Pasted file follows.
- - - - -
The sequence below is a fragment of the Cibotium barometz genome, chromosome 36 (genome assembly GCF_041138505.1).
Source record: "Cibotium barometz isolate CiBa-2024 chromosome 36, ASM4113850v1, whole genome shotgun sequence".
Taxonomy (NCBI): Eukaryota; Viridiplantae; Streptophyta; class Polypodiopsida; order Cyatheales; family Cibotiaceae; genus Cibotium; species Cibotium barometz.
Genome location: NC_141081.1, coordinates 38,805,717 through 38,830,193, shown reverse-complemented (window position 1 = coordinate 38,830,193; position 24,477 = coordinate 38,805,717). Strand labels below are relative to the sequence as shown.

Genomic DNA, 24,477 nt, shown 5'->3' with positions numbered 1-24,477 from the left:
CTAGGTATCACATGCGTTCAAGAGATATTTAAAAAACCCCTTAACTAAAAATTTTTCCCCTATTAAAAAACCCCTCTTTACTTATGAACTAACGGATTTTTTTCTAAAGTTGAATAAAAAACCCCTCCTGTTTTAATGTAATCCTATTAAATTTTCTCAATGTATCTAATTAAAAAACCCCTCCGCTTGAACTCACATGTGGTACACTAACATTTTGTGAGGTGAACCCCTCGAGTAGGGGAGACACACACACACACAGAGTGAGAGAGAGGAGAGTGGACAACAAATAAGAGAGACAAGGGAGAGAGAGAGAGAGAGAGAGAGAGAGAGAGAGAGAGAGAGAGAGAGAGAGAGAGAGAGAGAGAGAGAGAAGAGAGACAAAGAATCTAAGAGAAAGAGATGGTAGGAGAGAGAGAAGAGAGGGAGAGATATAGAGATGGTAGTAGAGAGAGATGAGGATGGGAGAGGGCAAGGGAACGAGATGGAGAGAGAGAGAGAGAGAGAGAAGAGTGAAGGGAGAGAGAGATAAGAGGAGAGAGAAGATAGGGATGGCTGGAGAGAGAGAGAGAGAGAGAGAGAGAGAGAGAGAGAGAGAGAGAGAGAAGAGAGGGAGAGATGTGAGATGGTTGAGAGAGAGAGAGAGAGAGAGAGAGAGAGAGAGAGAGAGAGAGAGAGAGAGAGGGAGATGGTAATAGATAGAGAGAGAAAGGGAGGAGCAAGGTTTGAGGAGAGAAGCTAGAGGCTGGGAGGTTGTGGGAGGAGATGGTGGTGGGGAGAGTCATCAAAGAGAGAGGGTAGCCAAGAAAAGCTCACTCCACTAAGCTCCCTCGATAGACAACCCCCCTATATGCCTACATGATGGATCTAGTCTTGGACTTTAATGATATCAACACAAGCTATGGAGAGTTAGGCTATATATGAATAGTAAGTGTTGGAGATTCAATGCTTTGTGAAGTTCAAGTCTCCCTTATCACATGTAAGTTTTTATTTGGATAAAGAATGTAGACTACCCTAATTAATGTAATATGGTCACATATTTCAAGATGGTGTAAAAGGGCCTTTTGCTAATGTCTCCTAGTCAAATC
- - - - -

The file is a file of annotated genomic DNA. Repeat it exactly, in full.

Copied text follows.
The sequence below is a fragment of the Cibotium barometz genome, chromosome 36 (genome assembly GCF_041138505.1).
Source record: "Cibotium barometz isolate CiBa-2024 chromosome 36, ASM4113850v1, whole genome shotgun sequence".
Taxonomy (NCBI): Eukaryota; Viridiplantae; Streptophyta; class Polypodiopsida; order Cyatheales; family Cibotiaceae; genus Cibotium; species Cibotium barometz.
Genome location: NC_141081.1, coordinates 38,805,717 through 38,830,193, shown reverse-complemented (window position 1 = coordinate 38,830,193; position 24,477 = coordinate 38,805,717). Strand labels below are relative to the sequence as shown.

Genomic DNA, 24,477 nt, shown 5'->3' with positions numbered 1-24,477 from the left:
CTAGGTATCACATGCGTTCAAGAGATATTTAAAAAACCCCTTAACTAAAAATTTTTCCCCTATTAAAAAACCCCTCTTTACTTATGAACTAACGGATTTTTTTCTAAAGTTGAATAAAAAACCCCTCCTGTTTTAATGTAATCCTATTAAATTTTCTCAATGTATCTAATTAAAAAACCCCTCCGCTTGAACTCACATGTGGTACACTAACATTTTGTGAGGTGAACCCCTCGAGTAGGGGAGACACACACACACACAGAGTGAGAGAGAGGAGAGTGGACAACAAATAAGAGAGACAAGGGAGAGAGAGAGAGAGAGAGAGAGAGAGAGAGAGAGAGAGAGAGAGAGAGAGAGAGAGAGAGAGAGAGAGAAGAGAGACAAAGAATCTAAGAGAAAGAGATGGTAGGAGAGAGAGAAGAGAGGGAGAGATATAGAGATGGTAGTAGAGAGAGATGAGGATGGGAGAGGGCAAGGGAACGAGATGGAGAGAGAGAGAGAGAGAGAGAAGAGTGAAGGGAGAGAGAGATAAGAGGAGAGAGAAGATAGGGATGGCTGGAGAGAGAGAGAGAGAGAGAGAGAGAGAGAGAGAGAGAGAGAGAGAGAAGAGAGGGAGAGATGTGAGATGGTTGAGAGAGAGAGAGAGAGAGAGAGAGAGAGAGAGAGAGAGAGAGAGAGAGAGAGGGAGATGGTAATAGATAGAGAGAGAAAGGGAGGAGCAAGGTTTGAGGAGAGAAGCTAGAGGCTGGGAGGTTGTGGGAGGAGATGGTGGTGGGGAGAGTCATCAAAGAGAGAGGGTAGCCAAGAAAAGCTCACTCCACTAAGCTCCCTCGATAGACAACCCCCCTATATGCCTACATGATGGATCTAGTCTTGGACTTTAATGATATCAACACAAGCTATGGAGAGTTAGGCTATATATGAATAGTAAGTGTTGGAGATTCAATGCTTTGTGAAGTTCAAGTCTCCCTTATCACATGTAAGTTTTTATTTGGATAAAGAATGTAGACTACCCTAATTAATGTAATATGGTCACATATTTCAAGATGGTGTAAAAGGGCCTTTTGCTAATGTCTCCTAGTCAAATC